I can’t focus if a song has lyrics (unless it’s a song I’ve heard a million times, like the Talking Heads song on this playlist), so most of these are instrumental tracks with either a calming or invigorating vibe. When vocals do appear in these songs, it’s usually as an instrument: either harmonically, or else chopped and spliced to the point where it’s recognizable as voice, but without comprehensible lyrics.

Electronic music with a consistent rhythm helps me get in the zone while I work, especially songs that incorporate physical instruments, which tend to be comfortable and familiar to listen to.


Eclectic Playlist ▶️

by Jon MacMillan – Product Manager

I think what is evident in my musical selection is that I like a lot of variety. My playlist consists of acoustic, instrumental, blue grass, electronic rock, rap and more.

As opposed to some of the other submissions, I didn’t cultivate this playlist for any particular mood or listener. These songs make me happy and serve different purposes for me.

Some songs like “Your Smiling Face” by James Taylor and “We’re Going To Be Friends” by the White Stripes are songs that my daughter and I enjoy together. Other songs like “Everlong” by the Foo Fighters are songs that bring me back to high school and remind me specifically of a close friend.

A lot of the songs are nostalgic, but many more of them are just easy listening that I enjoy having on in the background while working. I hope you enjoy them as well.

The Data Behind The Music

As I mentioned, we are consuming a lot of media at this point and I just unloaded 7 new playlists on you, containing over 120 songs and over 9 hours of music. That’s an entire work day’s worth of tunes. You can listen to all of the songs here if you prefer that approach, but if you want a more selective process, don’t worry. Just like Spotify does with its recommended playlists, I have gone through the data to help identify the playlist that nearest matches your particular style. I won’t spend too much time on the inner workings here, but the data is really cool (if you are into that stuff) so I will share a little of what I did to put this together.

Spotify allows users to access song data through their API. Using Charlie Thompson’s well documented spotifyr package, I was able to pull down the track information from all of our playlists to get metrics like the positivity (valence) or energy of songs. If you are interested in more about the measures you can check that out here. But the data is confusing and trying to keep track of what all of these measures mean is difficult. I found myself referencing the definitions countless times to remember exactly what the speechiness of a song is. With that in mind, I wanted to create a way for you to sift through these playlists and find the one most aligned with your musical taste, assuming that it is unlikely you know what your ideal valence level is.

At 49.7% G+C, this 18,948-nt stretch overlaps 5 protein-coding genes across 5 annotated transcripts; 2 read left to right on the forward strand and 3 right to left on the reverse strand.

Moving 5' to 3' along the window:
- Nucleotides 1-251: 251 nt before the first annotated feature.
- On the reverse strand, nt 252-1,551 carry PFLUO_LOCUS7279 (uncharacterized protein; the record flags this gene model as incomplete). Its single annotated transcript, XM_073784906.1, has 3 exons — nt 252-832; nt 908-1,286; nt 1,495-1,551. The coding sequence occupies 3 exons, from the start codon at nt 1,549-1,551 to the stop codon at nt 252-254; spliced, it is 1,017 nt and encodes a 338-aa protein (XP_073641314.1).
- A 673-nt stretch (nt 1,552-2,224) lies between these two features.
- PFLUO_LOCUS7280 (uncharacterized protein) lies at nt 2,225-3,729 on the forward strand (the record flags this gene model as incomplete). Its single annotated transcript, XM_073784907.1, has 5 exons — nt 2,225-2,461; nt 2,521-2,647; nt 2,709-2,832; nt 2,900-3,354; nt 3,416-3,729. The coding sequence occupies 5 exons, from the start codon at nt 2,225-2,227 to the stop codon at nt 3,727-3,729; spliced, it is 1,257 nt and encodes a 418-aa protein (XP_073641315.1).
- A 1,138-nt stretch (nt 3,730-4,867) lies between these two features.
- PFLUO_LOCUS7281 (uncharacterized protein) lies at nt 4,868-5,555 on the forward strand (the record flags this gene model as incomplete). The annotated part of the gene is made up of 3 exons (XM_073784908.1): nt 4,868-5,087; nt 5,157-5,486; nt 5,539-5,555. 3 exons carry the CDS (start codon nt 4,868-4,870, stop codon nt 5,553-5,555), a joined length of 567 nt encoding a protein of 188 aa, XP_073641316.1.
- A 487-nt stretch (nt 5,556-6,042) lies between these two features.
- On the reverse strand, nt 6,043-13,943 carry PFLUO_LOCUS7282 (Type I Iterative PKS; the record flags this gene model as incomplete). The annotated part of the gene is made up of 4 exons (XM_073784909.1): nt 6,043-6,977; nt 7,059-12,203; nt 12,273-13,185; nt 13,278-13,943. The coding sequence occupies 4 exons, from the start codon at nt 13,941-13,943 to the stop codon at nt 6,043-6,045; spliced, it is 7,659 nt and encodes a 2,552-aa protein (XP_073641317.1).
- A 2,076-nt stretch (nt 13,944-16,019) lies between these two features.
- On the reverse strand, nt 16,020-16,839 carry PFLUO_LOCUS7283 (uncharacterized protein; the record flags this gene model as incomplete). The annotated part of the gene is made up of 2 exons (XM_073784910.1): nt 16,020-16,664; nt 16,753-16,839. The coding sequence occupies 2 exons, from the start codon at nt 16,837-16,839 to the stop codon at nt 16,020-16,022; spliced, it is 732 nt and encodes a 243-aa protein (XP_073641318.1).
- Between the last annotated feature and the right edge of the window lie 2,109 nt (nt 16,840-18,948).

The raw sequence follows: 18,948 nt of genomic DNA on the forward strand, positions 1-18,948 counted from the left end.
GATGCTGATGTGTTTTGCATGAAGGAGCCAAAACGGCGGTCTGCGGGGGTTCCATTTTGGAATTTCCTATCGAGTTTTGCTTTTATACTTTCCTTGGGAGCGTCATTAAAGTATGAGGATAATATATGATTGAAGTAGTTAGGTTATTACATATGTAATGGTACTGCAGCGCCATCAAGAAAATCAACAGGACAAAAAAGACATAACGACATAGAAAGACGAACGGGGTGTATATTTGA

Pick The Playlist For You

Rather than having you set filters for energy, tempo, valence, and other settings, I came up with an alternative approach. In the dashboard below, you can select the song you are most interested in listening to using the album images at the top (hover over them for artist and song name). None of these songs match any playlist perfectly, but instead help to guide you to a playlist that may be quite different, but consists of similar musical features. To determine those pairings, I used a formula in Construct to match each song’s attributes to the average ratings of songs in each individual’s playlist to identify the nearest match. The formula relies on 6 different attributes (check beneath the dashboard for a detailed definition of each).

These measures help to identify the best option for you among the plethora of songs we have offered up here.

Use the dashboard below to find the playlist best for you. You can also use the dashboard to navigate to the individual playlists or play individual songs from each playlist. If you want a similar analysis done of your musical preferences, send us a link to one of your playlists to find out which artist you most closely align with.

Spotify Attributes

  • Acousticness – a confidence measure from 0.0 to 1.0 of whether the track is acoustic. 1.0 represents high confidence the track is acoustic.
  • Danceability – describes how suitable a track is for dancing based on a combination of musical elements including tempo, rhythm stability, beat strength, and overall regularity. A value of 0.0 is least danceable and 1.0 is most danceable.
  • Energy – a measure from 0.0 to 1.0 and represents a perceptual measure of intensity and activity. Typically, energetic tracks feel fast, loud, and noisy. For example, death metal has high energy, while a Bach prelude scores low on the scale. Perceptual features contributing to this attribute include dynamic range, perceived loudness, timbre, onset rate, and general entropy.
  • Liveness – detects the presence of an audience in the recording. Higher liveness values represent an increased probability that the track was performed live. A value above 0.8 provides strong likelihood that the track is live. Liveness here is the average liveness value for all songs on the individual’s playlist.
  • Tempo – the overall estimated tempo of a track in beats per minute (BPM). In musical terminology, tempo is the speed or pace of a given piece and derives directly from the average beat duration. In this case Tempo was normalized to a scale of 0 to 1 where 1 is the fastest song, in terms of BPM in the sample.
  • Valence – a measure from 0.0 to 1.0 describing the musical positiveness conveyed by a track. Tracks with high valence sound more positive (e.g. happy, cheerful, euphoric), while tracks with low valence sound more negative (e.g. sad, depressed, angry).